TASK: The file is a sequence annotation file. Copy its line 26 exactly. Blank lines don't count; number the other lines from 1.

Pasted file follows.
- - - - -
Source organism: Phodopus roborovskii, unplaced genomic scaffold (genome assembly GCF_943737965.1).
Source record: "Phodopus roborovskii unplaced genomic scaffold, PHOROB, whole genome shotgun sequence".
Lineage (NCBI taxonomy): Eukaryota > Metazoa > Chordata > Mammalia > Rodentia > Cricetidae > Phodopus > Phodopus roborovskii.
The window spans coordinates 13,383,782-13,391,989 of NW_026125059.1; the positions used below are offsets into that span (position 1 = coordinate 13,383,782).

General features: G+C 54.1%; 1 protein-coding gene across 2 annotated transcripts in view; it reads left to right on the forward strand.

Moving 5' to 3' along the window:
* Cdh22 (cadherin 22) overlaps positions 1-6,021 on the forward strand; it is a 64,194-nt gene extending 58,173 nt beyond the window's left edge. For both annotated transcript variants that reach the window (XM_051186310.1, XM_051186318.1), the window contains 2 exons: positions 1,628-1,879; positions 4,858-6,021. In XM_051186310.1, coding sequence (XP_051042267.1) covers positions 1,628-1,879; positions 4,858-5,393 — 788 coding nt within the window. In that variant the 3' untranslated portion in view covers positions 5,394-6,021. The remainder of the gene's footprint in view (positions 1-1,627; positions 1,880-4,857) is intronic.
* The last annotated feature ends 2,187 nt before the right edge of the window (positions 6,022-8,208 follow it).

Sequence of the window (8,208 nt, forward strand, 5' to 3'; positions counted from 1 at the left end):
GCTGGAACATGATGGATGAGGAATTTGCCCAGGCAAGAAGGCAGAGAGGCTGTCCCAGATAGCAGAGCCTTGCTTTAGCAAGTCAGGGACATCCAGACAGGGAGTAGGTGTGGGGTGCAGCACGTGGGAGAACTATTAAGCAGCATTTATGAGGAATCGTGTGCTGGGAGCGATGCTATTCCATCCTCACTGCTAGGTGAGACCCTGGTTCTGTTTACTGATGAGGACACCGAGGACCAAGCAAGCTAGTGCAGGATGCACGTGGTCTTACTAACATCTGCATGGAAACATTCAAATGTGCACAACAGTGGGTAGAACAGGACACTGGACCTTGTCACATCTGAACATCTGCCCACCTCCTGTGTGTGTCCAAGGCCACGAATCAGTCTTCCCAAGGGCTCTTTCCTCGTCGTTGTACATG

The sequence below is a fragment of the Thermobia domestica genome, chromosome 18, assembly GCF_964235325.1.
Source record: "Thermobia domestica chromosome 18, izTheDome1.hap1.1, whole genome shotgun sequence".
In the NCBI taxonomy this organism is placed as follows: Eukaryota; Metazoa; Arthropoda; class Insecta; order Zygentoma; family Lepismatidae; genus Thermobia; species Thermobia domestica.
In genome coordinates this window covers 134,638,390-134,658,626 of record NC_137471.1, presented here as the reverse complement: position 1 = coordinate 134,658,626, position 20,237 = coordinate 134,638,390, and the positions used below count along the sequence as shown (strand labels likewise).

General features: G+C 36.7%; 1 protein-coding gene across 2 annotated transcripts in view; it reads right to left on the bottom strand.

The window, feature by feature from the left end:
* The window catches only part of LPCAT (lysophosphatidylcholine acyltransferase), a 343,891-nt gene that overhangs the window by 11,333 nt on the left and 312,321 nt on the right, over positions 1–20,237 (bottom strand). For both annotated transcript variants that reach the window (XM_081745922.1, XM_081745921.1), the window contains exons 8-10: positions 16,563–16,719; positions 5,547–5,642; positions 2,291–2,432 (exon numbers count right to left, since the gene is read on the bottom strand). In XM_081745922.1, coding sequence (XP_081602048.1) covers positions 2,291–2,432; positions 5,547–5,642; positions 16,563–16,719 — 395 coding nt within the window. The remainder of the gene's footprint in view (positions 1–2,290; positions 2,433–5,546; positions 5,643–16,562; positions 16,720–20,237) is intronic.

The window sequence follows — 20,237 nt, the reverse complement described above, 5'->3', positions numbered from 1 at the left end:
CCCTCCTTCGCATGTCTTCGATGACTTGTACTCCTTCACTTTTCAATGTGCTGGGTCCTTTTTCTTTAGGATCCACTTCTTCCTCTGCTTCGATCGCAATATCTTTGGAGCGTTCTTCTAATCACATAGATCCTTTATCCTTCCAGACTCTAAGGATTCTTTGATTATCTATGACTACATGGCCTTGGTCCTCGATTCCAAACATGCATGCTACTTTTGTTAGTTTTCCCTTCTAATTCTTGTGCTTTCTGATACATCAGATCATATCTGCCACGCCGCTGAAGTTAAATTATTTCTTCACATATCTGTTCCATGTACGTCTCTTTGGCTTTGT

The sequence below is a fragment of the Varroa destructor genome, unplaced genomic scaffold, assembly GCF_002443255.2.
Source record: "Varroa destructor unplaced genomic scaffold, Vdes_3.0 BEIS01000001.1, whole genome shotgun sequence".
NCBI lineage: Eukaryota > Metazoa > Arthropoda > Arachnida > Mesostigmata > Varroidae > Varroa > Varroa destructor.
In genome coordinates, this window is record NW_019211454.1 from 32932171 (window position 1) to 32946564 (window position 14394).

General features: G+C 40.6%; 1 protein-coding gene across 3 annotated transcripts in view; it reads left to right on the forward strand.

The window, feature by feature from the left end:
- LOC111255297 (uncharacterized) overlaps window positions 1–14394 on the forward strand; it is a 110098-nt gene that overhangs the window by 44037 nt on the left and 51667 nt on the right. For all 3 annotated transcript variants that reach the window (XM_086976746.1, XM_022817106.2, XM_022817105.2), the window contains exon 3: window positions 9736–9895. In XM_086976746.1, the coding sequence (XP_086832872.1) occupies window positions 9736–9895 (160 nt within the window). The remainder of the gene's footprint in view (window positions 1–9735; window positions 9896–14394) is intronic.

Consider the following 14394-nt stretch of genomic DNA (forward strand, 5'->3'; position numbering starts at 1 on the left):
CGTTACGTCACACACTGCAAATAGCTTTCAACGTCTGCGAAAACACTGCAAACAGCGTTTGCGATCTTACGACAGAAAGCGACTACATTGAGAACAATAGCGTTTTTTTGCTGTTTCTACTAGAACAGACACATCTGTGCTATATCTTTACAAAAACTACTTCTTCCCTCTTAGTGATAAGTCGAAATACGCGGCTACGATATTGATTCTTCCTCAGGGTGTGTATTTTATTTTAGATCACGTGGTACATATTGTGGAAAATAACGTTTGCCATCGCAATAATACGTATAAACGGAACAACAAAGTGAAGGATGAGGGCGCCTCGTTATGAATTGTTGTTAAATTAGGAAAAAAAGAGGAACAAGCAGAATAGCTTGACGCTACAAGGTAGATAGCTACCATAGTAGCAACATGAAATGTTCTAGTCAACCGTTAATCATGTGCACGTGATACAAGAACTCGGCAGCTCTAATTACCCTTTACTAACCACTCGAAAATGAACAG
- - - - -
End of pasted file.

- LOC111255297 (uncharacterized) overlaps window positions 1–14394 on the forward strand; it is a 110098-nt gene that overhangs the window by 44037 nt on the left and 51667 nt on the right. For all 3 annotated transcript variants that reach the window (XM_086976746.1, XM_022817106.2, XM_022817105.2), the window contains exon 3: window positions 9736–9895. In XM_086976746.1, the coding sequence (XP_086832872.1) occupies window positions 9736–9895 (160 nt within the window). The remainder of the gene's footprint in view (window positions 1–9735; window positions 9896–14394) is intronic.